I love Spider-Man 2. It got everything right that the first Spidey film did – intelligent characterizations with a healthy dose of thematic depth – but added the one missing ingredient: kick-ass action sequences. In particular, the Clock Tower fight between Spider-Man and Dr. Octopus is a top contender for one of the best action scenes ever committed to film, an exhilarating rush that takes the combatants from the rooftops to the train tracks with Spidey barely preventing a full moving tram from crashing. The scene embodies the traits that places Spider-Man 2 at the peak of superhero filmmaking: respect, intelligence and grace.
Spider-Man 3 lacks all of these. It’s an abysmal mess of a film, overstuffed and undercooked at the same time. It doesn’t just disappoint compared to its predecessor; it’s downright angering. And unlike in other film series, where a change in the creative team can be faulted for a drastic dip in quality, there’s no one to blame for this disaster but Sam Raimi, the very man who made this series worth watching in the first place.
So where the hell did it all go so wrong?
To answer this question, I’m going to have to go slightly into spoiler-territory, so tread lightly.
Three heads are not better than one
If there’s one thread that ties the superhero movie revival together, it’s strong directing. Every one of the biggest success stories – X-Men, Batman, Spider-Man – has been achieved by entrusting a talented director with near-complete control over the creative process. But strangely, Raimi seems to have given back some of that creative control through a critical miscalculation: he began to listen to his producers.
Here’s Raimi explaining to Dark Horizons why Venom is one of the three (yes, three) villains in the film:
I had worked on the story with my brother Ivan, and primarily it was a story that featured the Sandman. It was really about Peter, Mary Jane, Harry, and that new character. But when we were done, Avi Arad, my partner and the former president of Marvel at the time, said to me, Sam, you’re so, you’re not paying attention to the fans enough. You need to think about them. You’ve made two movies now with your favorite villains, and now you’re about to make another one with your favorite villains. The fans love Venom, he is the fan favorite. All Spider-Man readers love Venom, and even though you came from 70s Spider-Man, this is what the kids are thinking about. Please incorporate Venom, listen to the fans now. And so that’s really where I, I realized okay, maybe I don’t have the whole Spiderman universe in my head, I need to learn a little bit more about Spider-Man and maybe incorporate this villain to make some of the real diehard fans of Spider-Man finally happy.
What’s strange about this creative decision is that Raimi has stated in the past that he doubted he would ever make a film about Venom because he just wasn’t a fan of the character. Clearly somewhere along the line he was convinced to put aside his own views as a filmmaker and include Venom in the film, radically altering his original plans. Instead of making a film that he was interested in as a storyteller, Raimi tried to make a film to please other people.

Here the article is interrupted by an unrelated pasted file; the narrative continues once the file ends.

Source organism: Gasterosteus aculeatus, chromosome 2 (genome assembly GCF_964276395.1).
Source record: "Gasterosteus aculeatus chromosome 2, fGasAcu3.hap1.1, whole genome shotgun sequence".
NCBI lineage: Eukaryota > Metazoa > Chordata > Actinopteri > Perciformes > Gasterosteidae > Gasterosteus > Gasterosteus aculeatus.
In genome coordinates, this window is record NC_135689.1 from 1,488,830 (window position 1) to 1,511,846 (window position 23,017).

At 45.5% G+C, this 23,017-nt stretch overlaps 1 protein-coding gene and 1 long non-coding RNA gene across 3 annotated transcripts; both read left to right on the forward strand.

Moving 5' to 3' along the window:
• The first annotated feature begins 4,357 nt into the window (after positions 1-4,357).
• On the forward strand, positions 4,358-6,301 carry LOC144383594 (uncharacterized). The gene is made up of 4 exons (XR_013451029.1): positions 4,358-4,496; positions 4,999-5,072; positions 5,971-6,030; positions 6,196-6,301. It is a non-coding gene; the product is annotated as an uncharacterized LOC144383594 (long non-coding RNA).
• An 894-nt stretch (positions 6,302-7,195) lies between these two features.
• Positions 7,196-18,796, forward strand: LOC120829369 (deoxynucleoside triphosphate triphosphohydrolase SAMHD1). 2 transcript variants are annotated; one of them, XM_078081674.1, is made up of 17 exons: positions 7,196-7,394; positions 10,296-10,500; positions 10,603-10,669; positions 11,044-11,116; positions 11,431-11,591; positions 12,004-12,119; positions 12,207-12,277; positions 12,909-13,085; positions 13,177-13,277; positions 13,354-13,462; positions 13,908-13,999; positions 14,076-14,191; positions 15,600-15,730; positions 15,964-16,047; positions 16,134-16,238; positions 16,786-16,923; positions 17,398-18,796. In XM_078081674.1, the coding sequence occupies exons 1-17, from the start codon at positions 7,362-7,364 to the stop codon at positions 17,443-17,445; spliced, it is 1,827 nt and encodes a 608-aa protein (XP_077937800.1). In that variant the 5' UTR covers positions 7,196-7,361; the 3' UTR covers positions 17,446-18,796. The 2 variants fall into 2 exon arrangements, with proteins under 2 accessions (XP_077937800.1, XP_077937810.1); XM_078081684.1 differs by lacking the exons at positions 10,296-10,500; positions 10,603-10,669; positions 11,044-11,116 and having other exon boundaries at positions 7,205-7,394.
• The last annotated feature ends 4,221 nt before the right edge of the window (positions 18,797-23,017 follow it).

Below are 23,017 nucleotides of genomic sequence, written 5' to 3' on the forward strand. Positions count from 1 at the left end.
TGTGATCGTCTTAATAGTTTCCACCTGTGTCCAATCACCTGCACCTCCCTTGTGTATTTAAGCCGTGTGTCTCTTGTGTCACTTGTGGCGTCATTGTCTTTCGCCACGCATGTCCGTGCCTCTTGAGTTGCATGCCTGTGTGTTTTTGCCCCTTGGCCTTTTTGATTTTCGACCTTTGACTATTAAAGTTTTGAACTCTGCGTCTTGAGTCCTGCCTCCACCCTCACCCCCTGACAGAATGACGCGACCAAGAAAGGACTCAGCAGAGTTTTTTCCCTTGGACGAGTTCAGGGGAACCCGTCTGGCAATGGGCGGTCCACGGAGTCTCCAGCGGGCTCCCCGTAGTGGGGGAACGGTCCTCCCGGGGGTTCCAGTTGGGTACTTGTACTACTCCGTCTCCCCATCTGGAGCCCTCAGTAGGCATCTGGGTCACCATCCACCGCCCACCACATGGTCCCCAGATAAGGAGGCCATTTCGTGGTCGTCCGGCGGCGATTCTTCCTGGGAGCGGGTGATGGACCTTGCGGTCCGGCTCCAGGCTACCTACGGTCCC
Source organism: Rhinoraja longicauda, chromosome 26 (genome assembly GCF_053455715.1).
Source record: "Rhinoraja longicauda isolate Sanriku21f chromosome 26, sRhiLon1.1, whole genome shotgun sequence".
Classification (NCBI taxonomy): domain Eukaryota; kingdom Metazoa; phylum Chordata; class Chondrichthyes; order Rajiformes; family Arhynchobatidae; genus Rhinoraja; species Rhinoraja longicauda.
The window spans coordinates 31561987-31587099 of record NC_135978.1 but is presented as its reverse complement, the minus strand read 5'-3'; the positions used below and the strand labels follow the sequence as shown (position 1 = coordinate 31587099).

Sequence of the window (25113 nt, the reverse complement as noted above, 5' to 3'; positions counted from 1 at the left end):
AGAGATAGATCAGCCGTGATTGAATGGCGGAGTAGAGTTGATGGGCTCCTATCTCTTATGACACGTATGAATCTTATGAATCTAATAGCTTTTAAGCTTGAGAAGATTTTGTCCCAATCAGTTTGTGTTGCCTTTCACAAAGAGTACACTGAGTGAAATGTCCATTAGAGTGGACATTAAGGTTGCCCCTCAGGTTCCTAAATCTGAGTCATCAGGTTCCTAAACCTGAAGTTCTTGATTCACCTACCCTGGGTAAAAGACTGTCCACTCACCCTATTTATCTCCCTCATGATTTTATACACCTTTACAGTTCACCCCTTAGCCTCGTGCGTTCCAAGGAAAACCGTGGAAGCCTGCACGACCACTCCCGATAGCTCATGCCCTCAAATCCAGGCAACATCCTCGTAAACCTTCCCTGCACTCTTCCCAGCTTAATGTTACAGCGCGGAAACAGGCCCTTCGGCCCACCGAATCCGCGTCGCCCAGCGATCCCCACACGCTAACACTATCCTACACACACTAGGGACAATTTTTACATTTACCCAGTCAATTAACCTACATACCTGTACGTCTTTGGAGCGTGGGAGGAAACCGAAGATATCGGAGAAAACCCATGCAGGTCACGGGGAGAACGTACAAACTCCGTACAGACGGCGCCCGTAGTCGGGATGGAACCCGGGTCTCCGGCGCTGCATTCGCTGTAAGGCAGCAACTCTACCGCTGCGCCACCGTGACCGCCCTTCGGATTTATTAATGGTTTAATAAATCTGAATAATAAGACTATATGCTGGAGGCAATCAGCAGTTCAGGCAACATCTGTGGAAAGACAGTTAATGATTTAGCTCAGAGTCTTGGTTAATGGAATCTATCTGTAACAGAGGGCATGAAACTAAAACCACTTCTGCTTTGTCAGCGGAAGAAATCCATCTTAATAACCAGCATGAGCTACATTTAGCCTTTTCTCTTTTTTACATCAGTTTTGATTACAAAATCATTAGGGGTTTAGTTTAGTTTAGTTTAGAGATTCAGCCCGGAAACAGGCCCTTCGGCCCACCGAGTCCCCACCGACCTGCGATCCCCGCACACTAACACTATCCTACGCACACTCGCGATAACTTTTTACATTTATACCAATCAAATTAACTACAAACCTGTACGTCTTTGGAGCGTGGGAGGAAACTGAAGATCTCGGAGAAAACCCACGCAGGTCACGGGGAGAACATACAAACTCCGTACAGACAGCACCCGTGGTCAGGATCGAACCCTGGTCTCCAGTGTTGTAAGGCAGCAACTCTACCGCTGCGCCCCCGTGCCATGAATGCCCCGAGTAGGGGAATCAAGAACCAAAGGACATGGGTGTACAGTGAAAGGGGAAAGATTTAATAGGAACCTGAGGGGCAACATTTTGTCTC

And it shows. There’s so much stuff crammed into Spider-Man 3’s bloated running time that it almost reminded me of the way that comic book films used to be: a paper-thin script filled with copious amounts of cardboard characters that are more vehicles for selling toys than telling a good story. There’s lots going on, but none of it feels fleshed out and poignant, and some of it is downright awful.
Of the three villains, Harry Osborn’s quest for vengeance fares the best, but that’s largely because they’ve been building his story arc through the previous films (kind of like how X3 was able to hold itself somewhat together in spite of several questionable creative decisions by having Magneto as its central villain). The two new villains that Raimi throws at us are starting from scratch, and their failure to resonate as anything more than distracting trifles is symptomatic of the film’s problems. The Sandman, for example, starts off promising with a simple back story and a ridiculously cool creation sequence but ceases being interesting at that point. He becomes nothing more than a schlock movie monster, so much so that when he references his sick daughter at the end of the film it’s a big light-bulb moment: “Oh yeah, now I remember, THAT’S his motivation…where has that been for the past hour?”
Venom fits pretty much the same pattern (simple back story, cool creation sequence, underdeveloped from that point onwards) but fares infinitely worse because his role is crammed into the final half of the film. Also, it’s clear that Raimi still really doesn’t give much of a shit about Venom. I mean, here you have one Spider-Man’s most horrifying villains in the hands of a horror movie veteran and the character is never used in a way that is scary or disturbing in the least. His inclusion is nothing more than transparent lip service to comic book fans; if I was one of them, I’d be downright insulted.
Dancing in the streets
Thankfully there was still plenty in Spider-Man 3 that was insulting to me on a mere filmgoer level. I really don’t know where to start. Should I rant about the awfully coincidental plot mechanisms (Sandman and Venom teaming up with little reason or explanation why, the final swerve in Osborn’s arc occurring through a weird random speech from his butler, etc.)? How about the repetitive action sequences, which almost all take place at night with quick-cut photography that rips away the poetry and grace from the last film? Or what about how vapid and lifeless everything involving Kirsten Dunst’s Mary Jane is, brought into even sharper focus by the energy (however underused) of Bryce Dallas Howard as a competing love interest?
If I spent time on those, though, I would have less space to talk about what everyone will be talking about when they leave the theatre: the goddamned dance sequence.
Remember that scene in Spider-Man 2 where Raimi had Toby Maguire walking down the street to “Raindrops Keep Falling on My Head”? It was great; a charming way to show off Peter Parker’s sense of freedom after abandoning his role as Spider-Man. But it also didn’t overstay its welcome, which would have threatened turning a cute diversion into a grating indulgence.